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Old Night - A Fracture in the Human Soul Award winner

Old Night
A Fracture in the Human Soul
by Justin "Witty City' Wittenmeier at 17 June 2019, 4:42 AM

As far as I know, this is the first Doom Metal band I’ve heard from Croatia. Hell, as far as I know, this is first band I’ve heard from this area, period.  So does the country have what it takes to join the ranks of others who can produce quality Doom?  Presenting these five tracks from OLD NIGHT’s second full length album, “A Fracture In The Human Soul,” as evidence would point all signs to a major yes. The album’s length is very digestible at five tracks clocking in at about 44 minutes.  The first track is the longest at 10:54…this is long but not overly.  The album is epic in scope but not so much to take in at once that you can’t enjoy it on the fly but it is also one you can sit down and take your time absorbing.

OLD NIGHT’s style overall is Doom but this album displays a wide range of variety and styles, everything from classic style rock to even blues. Add in Prog and Ambient to the mix and you get an adventurous Doom Metal album that isn’t afraid to stretch itself outside the confines of the genre. In essence, “A Fracture In The Human Soul,”  is a deep, emotionally charged album that has a lot to say and rewards the listener the more they listen. But it isn’t just the longer songs and unconventional structures that gives the album such a larger than life sound but the music itself.  With three guitar players, there are so many moments that happen in layers that reveal themselves like a snake being uncoiled.

The first track, “Entwined,” begins life with quiet tones and an ominous bell before clean guitar chords pierce the ambiance.  This portion of the song is propelled by Luka's bass, deep tones that standout among the other instruments without being overbearing. Matej's vocals are some of the best I have heard all year in Doom.  His clean vocal approach is so smooth and clear, he glides effortlessly among all the music that is going on yet it also has heavy emotional weight with expressive tones that are a joy to hear.  The guitar solo around the 3:34 mark is serene yet severe but made all the more potent by the heavy riffs and clean guitar that boost it.  The band is at their best when all three guitars work together.  Nikola's drums and the already mentioned bass blend well with them, keeping up the rhythm and flow without being buried by so much other music.

The melodic moment around the seven minute mark shows their Progressive undertones and when the vocals return once again, I got chill such– is the glorious burden the band places on the listener: open up your mind, your very heart and soul and let the music take you away. The second track, “Hearken and Remember,” is a bit more Gothic in the approach especially with the guitars towards the last few minutes of the song.  The first half of the track devotes a lot of time to a heavy main riff that adds a bit of texture to the structure, keeping the Metal flowing while the band weaves in and out of their many styles.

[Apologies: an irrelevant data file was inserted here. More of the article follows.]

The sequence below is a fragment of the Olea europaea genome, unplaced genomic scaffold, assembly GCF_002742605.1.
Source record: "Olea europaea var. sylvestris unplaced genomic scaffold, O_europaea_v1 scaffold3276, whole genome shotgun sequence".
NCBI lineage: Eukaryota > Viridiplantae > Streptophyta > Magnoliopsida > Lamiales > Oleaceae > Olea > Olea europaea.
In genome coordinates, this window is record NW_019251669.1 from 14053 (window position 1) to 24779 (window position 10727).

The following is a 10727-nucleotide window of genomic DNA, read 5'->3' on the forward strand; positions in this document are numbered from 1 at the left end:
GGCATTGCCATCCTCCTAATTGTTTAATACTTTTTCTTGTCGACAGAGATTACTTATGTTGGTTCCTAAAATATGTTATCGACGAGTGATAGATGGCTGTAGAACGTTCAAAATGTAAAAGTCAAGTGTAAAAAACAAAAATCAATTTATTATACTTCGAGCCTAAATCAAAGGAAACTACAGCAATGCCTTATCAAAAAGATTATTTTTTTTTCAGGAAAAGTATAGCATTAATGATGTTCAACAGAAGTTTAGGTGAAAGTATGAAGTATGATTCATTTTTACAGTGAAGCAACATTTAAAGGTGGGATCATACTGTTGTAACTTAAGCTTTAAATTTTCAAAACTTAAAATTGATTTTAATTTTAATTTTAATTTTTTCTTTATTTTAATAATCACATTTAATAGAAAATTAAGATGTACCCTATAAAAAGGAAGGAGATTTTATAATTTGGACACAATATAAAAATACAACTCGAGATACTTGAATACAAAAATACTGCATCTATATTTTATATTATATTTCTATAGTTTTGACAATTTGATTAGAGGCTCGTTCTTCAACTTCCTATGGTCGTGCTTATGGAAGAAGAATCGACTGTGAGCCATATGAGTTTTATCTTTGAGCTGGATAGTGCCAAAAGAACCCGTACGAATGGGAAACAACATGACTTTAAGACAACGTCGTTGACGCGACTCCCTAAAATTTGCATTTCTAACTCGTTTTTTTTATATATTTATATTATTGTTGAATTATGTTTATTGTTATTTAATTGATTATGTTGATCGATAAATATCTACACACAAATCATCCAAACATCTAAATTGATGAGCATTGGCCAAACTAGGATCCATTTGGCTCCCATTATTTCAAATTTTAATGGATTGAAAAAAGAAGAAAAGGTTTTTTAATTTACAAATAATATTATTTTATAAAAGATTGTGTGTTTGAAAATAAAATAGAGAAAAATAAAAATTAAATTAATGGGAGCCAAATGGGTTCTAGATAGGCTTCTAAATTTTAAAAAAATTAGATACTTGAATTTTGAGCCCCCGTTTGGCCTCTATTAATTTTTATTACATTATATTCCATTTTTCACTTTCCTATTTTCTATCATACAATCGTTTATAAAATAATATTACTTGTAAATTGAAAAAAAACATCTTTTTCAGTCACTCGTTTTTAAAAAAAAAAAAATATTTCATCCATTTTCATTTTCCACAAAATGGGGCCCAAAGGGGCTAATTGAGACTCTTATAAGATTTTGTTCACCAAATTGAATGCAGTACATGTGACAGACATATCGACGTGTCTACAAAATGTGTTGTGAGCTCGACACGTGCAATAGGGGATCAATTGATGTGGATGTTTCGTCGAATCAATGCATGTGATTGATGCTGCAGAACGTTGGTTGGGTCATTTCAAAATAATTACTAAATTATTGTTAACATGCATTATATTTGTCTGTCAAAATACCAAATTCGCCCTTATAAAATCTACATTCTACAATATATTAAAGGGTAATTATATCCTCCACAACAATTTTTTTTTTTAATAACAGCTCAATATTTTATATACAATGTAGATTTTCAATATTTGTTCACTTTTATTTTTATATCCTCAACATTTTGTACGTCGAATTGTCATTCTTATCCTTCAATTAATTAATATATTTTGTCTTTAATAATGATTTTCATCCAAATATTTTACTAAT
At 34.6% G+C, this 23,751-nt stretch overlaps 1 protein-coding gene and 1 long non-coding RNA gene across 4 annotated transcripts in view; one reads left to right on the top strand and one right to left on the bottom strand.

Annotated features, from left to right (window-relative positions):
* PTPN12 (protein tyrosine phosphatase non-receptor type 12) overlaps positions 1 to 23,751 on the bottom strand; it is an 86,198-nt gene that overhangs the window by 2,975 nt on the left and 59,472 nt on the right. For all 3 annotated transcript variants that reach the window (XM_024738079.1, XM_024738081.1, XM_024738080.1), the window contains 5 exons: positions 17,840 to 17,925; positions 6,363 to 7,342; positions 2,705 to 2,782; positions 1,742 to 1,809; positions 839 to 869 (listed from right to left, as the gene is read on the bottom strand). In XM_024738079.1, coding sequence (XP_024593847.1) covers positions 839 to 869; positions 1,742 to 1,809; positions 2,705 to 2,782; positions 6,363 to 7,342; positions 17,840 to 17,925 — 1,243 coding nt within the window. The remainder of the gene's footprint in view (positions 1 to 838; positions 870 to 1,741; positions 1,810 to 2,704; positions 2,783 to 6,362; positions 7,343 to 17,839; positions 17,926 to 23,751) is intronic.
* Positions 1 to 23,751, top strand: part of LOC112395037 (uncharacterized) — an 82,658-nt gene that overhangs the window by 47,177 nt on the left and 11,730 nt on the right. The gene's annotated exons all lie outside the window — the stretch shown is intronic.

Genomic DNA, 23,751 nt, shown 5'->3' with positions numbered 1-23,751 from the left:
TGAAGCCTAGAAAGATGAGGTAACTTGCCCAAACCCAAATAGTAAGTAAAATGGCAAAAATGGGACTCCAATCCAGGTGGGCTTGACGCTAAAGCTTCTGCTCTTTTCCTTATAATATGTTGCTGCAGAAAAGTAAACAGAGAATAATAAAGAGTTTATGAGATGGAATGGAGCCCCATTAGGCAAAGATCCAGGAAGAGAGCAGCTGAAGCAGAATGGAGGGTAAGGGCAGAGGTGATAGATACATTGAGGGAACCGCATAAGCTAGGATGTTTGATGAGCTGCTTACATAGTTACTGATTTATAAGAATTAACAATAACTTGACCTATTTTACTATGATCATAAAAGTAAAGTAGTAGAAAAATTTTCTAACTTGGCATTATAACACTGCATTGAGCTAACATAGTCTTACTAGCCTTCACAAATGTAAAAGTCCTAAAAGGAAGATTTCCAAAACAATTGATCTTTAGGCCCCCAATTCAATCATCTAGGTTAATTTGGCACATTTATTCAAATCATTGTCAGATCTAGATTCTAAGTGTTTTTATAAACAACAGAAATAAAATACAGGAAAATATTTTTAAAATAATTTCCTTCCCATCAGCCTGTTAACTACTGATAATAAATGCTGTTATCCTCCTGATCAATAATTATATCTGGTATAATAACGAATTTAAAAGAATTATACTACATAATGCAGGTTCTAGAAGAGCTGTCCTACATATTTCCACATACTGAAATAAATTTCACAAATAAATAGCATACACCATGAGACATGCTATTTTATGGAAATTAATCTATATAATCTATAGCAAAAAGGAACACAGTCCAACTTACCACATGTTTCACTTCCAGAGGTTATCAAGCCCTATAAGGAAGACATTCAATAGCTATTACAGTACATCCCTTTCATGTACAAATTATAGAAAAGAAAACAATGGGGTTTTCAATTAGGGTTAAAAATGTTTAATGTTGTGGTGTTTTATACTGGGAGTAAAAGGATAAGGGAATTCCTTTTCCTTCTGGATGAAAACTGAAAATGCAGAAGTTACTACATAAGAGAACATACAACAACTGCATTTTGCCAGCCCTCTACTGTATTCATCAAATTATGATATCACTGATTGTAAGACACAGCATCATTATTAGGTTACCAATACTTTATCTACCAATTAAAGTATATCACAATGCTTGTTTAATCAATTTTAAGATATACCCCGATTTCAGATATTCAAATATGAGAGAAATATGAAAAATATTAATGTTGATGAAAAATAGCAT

The third track, “Elder,” is a fine song, very blusey and melodic.  However, at just over four minutes in length it just doesn’t contain the depth and multiple arrangements the other four tracks contain.  This isn’t necessarily a bad thing but I much preferred the other songs. The fourth track, “Glacial,” is possibly the best on the album.  As the name would suggest, the song goes at a slow pace building up as it goes along, collecting layers and more intricate parts as it gains mass.  The guitar solos are breath taking is their ability to fill up the space in the sound with sweeping, almost cinematic feeling. Some of the album’s heaviest riffs and most melodic portions come to life in the eight and a half minute journey, especially towards the end.

The Reaping of Hearts,” is the final track and opens with a melodic twist of the guitars.  The opening moments are a bit more ambient than the tracks before but still find use for extremely dense riffs.  The song works great with the way it alternates between light and heavy moments; the crescendo of riffs and solos at the end is a great cap off to this amazing album. OLD NIGHT’s “A Fracture In The Human Soul,” is a Doom Metal album that doesn’t use heavy handed “in your face” moments to bring about its heavy nature.  The music on this album is more subtle in its approach to creating another dimension. Perhaps it could be a tad more aggressive or dark in places but, ultimately,  any fan of Doom will love this album but I think even non metal fans in general could at least appreciate it.

Originality: 9
Memorability: 9
Production: 9

4 Star Rating

1. Entwined
2. Hearken and Remember
3. Elder
4. Glacial
5. The Reaping of Hearts
Luka Petrovic – Bass, Vocals
Nikola Jovanovic – Drums
Bojan Frlan – Guitars (Lead)
Ivan Hanzek – Guitars (Lead), Vocals
Matej Hanzek – Vocals (Lead), Guitars
Record Label: Rain Without End


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